By Ann Marie Foley - 29 July, 2015
There were 46 suspected victims of trafficking, mostly for sexual exploitation, identified in Ireland during 2014 according to a new international report.
However, the Trafficking In Persons Report 2015 stated that while there were some prosecutions in child molestation cases, there were no convictions specifically against sex or labour traffickers in 2014.
The Immigrant Council of Ireland has said it is clear that communities throughout Ireland are not immune from the criminal gangs moving men, women and children across continents to be exploited.
The Immigrant Council called on the Government to now honour its commitments to publish and implement in full a National Action Plan on Human Trafficking, and introduce laws targeting the buyers of sex.
“This is a key moment for Ireland in its battle to combat human trafficking as the Government is about to make crucial policy and legislative decisions,” said Brian Killoran, Chief Executive of the Immigrant Council.
He added that this 2015 Trafficking In Persons Report and two other reports (by OSCE and Council of Europe) have all been critical of Ireland for failing to provide safe accommodation and supports for victims.
“As a frontline organisation and Independent Law Centre which in the past year supported and represented 19 women who were trafficked here to be sexually exploited we know at first hand that this is a trade which thrives on misery,” he said.
“It is important that Ireland has robust measures in place to protect the vulnerable, which at the same time wrecks the business model which has made our country attractive to pimps and traffickers.”
The Immigrant Council wants the Irish Government to:
• Implement in full a comprehensive National Action Plan on Human Trafficking
• Appoint an Independent National Rapporteur on Human Trafficking to ensure Irish laws and policies work
• Honour the commitment to introduce laws targeting the buyers of sex
The Trafficking In Persons (TIP) Report is published by the U.S. Government annually. It reports on the progress of countries on the elimination of human trafficking.
Ireland is in Tier 1 which is the highest ranking.
Countries in this tier do not claim to be free of human trafficking problems, rather their governments acknowledge the existence of trafficking and detail efforts to address the problem each year.
Governments need to demonstrate good progress in combating trafficking to maintain a Tier 1 ranking.
In its report on Ireland, it states that during the reporting period, Irish law enforcement reported an increase in suspected victims of forced labour, forced criminal activity, and forced begging from Eastern Europe, particularly Romania, as well as an increase in potential sex trafficking victims from Brazil.
There was a decrease in suspected victims from Nigeria.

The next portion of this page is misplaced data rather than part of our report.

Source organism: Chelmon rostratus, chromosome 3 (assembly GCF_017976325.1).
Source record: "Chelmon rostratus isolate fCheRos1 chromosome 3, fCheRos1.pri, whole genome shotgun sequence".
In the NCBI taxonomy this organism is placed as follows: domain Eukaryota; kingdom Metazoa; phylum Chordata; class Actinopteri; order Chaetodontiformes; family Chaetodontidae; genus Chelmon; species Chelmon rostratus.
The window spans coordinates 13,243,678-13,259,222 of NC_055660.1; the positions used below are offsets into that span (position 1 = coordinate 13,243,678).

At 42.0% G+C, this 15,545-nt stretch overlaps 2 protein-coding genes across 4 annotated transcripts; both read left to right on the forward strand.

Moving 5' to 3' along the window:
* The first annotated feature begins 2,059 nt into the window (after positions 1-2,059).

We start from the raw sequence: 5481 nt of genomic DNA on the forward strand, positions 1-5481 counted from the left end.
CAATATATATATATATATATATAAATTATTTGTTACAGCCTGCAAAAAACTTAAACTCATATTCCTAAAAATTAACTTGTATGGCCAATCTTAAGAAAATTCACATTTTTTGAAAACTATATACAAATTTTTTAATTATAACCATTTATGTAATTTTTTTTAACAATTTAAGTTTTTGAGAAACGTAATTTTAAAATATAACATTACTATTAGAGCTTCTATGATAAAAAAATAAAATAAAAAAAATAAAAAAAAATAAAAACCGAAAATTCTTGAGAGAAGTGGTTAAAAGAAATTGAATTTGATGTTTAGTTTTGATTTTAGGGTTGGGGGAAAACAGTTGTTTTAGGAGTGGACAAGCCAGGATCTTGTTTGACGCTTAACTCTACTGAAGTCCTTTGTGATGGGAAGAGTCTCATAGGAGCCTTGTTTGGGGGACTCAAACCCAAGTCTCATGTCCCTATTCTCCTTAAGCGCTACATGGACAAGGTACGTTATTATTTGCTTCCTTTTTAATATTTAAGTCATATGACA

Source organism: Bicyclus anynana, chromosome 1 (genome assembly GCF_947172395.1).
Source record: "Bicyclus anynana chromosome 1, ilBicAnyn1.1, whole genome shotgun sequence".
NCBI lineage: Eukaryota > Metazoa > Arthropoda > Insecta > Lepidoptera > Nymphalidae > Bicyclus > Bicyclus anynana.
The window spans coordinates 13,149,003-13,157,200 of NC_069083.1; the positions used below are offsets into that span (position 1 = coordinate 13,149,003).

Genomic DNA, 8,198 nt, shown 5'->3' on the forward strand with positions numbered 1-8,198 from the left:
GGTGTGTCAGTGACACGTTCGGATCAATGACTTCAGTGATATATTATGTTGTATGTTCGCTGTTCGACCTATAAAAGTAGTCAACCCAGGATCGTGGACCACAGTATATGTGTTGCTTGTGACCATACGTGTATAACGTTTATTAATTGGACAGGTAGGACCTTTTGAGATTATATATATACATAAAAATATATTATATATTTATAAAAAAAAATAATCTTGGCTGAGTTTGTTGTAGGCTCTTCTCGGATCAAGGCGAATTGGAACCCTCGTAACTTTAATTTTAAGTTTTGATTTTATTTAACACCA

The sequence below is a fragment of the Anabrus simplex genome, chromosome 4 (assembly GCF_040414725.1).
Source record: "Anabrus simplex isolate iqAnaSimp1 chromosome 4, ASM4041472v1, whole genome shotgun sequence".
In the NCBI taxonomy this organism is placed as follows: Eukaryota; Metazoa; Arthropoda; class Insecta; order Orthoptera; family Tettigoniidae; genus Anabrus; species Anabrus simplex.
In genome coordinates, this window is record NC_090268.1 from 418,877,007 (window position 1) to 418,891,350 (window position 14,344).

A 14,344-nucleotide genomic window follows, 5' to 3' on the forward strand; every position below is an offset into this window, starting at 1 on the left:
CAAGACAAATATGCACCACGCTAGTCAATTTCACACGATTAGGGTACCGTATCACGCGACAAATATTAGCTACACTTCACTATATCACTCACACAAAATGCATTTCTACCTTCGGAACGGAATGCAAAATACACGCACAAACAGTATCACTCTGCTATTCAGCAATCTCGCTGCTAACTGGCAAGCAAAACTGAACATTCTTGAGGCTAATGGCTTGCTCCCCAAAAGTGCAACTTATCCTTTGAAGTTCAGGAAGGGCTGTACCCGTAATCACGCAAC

It highlighted that victims of forced labour have been identified in domestic service, the restaurant industry, and car washing services, and some sources reported that Vietnamese and Chinese men prosecuted and sentenced for cannabis cultivation were actually in forced labour.
The report stated: “The Government of Ireland fully complies with the minimum standards for the elimination of trafficking.”
It confirmed that during the reporting period, the Government increased investigations of trafficking crimes and issued new guidelines aimed at preventing the exploitation of domestic workers of foreign diplomats.
Authorities maintained victim identification and protection efforts and identified an increased number of suspected victims of forced criminal activity.
“The Government, however, continued to prosecute a high number of non-trafficking crimes as trafficking cases, including child molestation cases, and convicted no sex or labor traffickers in 2014. Potential victims of forced labour in cannabis production were prosecuted and imprisoned for crimes that they may have been forced to commit.”
The report stated that the government provided €172,000 to an NGO for assistance for sex trafficking victims and €4,000 to an NGO to assist labour trafficking victims. This level of support was similar to the prior year, but NGOs believed it was inadequate.
Reception centres provided access to health services, psychological care, and vocational training.
NGOs reported concerns with lack of privacy, inadequate security, and the remote locations of some of these centers and asserted the mixed gender nature of the centers was not appropriate for sex trafficking victims.
Trafficking victims seeking asylum may have had to reside in asylum residence centers for two to four years while asylum processes were ongoing.
The referral tracking system did not allow social workers to verify whether the full range of services for which victims were eligible had actually been provided.